Paul McCartney got very candid about the way that he still keeps communication open with his deceased friend and former Beatles band member George Harrison.
During a chat with “NPR” for “All Things Considered,” McCartney shared the unique way that he is able to “talk” to Harrison despite his death occurring nearly two decades ago.
The knighted star explained that a certain gift Harrison gave him when he was still alive allows him to feel his presence even so many years removed from his passing.
The 78-year-old star, who recently released his highly-anticipated “McCartney III” full-length album recorded entirely during quarantine, shared that he is able to connect to Harrison through an evergreen coniferous tree that is planted on the grounds of his East Sussex, England home.
Before the then-58-year-old Harrison succumbed to his battle with lung cancer at the turn of the century, he gifted McCartney the tree, which has grown strong ever since and remained as a living and endearing reminder of their friendship.
‘Very Into Horticulture’
“George was very into horticulture, [he was] a really good gardener,” the award-winning star told the publication during the interview. “He gave me [the] tree as a present. It’s a big fir tree and it’s by my gate.”
McCartney says being able to see the tree grow and flourish after all these years every time he leaves his property gives him happiness, and he considers it to be a living link to his late friend, which is why he communicates to him through it.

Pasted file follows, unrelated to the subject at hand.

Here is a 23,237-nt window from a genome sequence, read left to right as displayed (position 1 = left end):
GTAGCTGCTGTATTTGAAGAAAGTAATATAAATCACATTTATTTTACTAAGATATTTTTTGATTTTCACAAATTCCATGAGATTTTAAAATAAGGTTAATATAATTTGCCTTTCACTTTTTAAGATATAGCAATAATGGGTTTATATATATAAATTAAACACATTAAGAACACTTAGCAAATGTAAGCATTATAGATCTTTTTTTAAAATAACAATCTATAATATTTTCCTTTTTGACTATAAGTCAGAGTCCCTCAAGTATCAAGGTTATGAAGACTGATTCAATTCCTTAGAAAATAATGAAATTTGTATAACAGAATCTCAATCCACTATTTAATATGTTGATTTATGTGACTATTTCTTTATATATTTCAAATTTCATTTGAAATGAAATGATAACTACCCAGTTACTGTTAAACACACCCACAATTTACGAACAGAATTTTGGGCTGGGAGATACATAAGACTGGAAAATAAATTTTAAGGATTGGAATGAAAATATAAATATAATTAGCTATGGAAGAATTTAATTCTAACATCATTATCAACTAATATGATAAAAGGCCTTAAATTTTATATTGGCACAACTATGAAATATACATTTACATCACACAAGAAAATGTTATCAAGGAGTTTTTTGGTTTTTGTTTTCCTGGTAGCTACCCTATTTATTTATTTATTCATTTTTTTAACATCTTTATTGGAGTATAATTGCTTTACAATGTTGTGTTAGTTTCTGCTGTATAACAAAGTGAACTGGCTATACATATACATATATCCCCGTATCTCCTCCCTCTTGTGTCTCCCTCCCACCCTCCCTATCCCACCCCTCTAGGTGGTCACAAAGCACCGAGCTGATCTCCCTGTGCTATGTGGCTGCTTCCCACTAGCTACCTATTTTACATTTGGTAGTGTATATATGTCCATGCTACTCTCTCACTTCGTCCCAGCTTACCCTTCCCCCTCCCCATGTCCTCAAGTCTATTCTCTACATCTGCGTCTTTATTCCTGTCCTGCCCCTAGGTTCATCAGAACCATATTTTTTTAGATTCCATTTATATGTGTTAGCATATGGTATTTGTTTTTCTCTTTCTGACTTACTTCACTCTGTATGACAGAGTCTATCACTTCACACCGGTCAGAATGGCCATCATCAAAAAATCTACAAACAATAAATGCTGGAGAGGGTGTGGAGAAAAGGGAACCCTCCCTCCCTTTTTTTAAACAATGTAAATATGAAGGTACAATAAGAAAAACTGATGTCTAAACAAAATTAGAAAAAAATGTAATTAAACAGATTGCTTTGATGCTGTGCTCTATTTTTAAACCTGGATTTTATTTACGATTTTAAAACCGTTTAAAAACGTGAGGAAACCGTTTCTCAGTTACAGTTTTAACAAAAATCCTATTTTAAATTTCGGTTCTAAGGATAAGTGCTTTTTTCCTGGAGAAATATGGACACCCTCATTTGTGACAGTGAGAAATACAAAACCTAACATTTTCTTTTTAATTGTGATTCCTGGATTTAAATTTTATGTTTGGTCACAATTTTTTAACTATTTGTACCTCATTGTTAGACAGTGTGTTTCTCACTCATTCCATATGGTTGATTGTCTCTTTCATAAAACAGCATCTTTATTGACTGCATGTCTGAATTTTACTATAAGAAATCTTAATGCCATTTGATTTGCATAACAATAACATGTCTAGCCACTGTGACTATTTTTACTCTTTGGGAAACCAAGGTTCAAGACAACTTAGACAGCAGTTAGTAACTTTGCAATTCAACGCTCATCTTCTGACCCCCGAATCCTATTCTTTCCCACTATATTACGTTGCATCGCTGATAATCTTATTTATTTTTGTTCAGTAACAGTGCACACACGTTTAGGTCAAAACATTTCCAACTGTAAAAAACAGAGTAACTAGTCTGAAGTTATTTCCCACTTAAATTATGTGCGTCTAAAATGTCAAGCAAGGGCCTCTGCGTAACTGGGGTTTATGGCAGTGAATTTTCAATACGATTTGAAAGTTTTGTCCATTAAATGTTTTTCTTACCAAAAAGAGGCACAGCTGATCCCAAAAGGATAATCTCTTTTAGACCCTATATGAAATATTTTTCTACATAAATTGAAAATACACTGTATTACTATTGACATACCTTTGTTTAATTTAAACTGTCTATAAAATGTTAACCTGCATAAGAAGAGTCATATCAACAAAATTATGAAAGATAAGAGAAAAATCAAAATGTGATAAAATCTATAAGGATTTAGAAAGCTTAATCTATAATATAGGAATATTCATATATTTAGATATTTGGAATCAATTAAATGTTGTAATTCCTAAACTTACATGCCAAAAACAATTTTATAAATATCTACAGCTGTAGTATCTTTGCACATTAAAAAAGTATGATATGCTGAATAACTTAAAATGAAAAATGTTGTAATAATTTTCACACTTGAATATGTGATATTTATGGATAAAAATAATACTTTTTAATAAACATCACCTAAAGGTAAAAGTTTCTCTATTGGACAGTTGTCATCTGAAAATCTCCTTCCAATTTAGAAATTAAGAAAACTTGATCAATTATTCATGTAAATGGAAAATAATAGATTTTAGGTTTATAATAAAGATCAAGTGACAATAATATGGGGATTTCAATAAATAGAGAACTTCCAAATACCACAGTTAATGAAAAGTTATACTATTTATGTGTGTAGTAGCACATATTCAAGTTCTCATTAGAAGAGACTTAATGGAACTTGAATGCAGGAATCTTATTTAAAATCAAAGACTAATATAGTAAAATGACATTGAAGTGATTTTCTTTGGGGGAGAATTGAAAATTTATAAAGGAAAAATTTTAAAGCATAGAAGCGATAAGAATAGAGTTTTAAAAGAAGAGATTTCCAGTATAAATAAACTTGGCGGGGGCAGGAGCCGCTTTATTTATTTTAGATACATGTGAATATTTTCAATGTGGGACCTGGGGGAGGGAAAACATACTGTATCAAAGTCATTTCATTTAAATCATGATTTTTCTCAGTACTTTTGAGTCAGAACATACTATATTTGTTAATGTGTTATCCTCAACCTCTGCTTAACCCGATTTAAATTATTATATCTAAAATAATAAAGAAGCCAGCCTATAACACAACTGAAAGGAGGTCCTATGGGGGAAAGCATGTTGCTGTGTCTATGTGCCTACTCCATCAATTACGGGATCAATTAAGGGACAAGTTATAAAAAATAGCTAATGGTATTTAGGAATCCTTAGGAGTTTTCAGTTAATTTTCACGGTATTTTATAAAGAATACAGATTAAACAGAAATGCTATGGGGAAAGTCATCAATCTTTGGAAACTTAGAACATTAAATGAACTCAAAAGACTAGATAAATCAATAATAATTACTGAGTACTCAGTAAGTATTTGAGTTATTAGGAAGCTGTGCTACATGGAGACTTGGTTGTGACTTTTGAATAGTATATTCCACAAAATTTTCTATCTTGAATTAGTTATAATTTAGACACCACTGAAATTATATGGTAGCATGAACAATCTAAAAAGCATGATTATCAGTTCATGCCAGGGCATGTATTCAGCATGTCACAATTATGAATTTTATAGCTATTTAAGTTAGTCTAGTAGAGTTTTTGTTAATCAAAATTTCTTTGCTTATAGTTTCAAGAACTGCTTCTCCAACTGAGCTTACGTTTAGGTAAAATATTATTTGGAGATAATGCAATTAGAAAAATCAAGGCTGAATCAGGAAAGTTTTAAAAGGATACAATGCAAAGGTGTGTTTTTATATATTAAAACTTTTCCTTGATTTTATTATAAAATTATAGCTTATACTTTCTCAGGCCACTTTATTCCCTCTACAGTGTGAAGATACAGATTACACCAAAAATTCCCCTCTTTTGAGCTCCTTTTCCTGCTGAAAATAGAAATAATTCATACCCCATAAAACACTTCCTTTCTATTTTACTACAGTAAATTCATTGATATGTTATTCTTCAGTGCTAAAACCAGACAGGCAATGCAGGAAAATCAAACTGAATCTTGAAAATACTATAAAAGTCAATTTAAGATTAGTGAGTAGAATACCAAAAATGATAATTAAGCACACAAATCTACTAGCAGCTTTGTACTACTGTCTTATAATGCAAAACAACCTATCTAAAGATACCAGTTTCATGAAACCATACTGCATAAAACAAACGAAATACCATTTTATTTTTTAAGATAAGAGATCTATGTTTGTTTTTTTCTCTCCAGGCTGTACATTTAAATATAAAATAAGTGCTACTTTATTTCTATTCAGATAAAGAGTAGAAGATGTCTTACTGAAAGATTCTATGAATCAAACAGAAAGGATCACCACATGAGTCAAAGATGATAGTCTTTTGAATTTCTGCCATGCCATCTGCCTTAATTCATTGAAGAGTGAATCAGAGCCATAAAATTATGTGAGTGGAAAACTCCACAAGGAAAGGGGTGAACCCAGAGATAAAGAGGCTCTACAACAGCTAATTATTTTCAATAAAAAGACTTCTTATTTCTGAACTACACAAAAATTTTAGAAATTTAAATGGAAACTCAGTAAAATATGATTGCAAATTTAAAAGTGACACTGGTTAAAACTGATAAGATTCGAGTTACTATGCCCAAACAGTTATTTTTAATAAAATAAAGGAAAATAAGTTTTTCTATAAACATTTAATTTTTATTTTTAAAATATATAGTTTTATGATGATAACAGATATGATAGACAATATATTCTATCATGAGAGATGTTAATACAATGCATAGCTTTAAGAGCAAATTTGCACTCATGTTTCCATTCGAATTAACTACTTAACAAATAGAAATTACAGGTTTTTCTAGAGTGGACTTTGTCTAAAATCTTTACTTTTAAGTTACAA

“As I was leaving my house [on the morning of Dec. 18], I got out of the car close the gate and looked up at the tree and said, ‘Hi, George,'” McCartney told “NPR.” “There he is, growing strongly… That takes me back to the time when I hitchhiked with him! [George and John Lennon still have] an ever-present presence.”
The veteran star calls the tree “lovely” and added that “as the years go by, every time I look at it I go, ‘That’s the tree George gave me.’ George has entered that tree for me. I hope he’s happy with that.”
Being There During His Battle
McCartney also touched on his presence during Harrison’s cancer battle, saying emotionally that, “We were in New York before he went to Los Angeles to die… We were sitting there, and I was holding his hand, and it occurred to me – I’ve never told this – I don’t want to hold George’s hand. You don’t hold your mate’s hands. I mean, we didn’t anyway.”
After a strenuous hunt for treatment worldwide, Harrison and McCartney agreed the best place for the former to spend the rest of his days was Speke Hall, a public garden/estate in Liverpool.
“That was one of the last things we said to each other, knowing that he would be the only person in the room who would know what Speke Hall was. Anyway, the nice thing for me when I was holding George’s hands, he looked at me, and there was a smile,” he concluded by saying.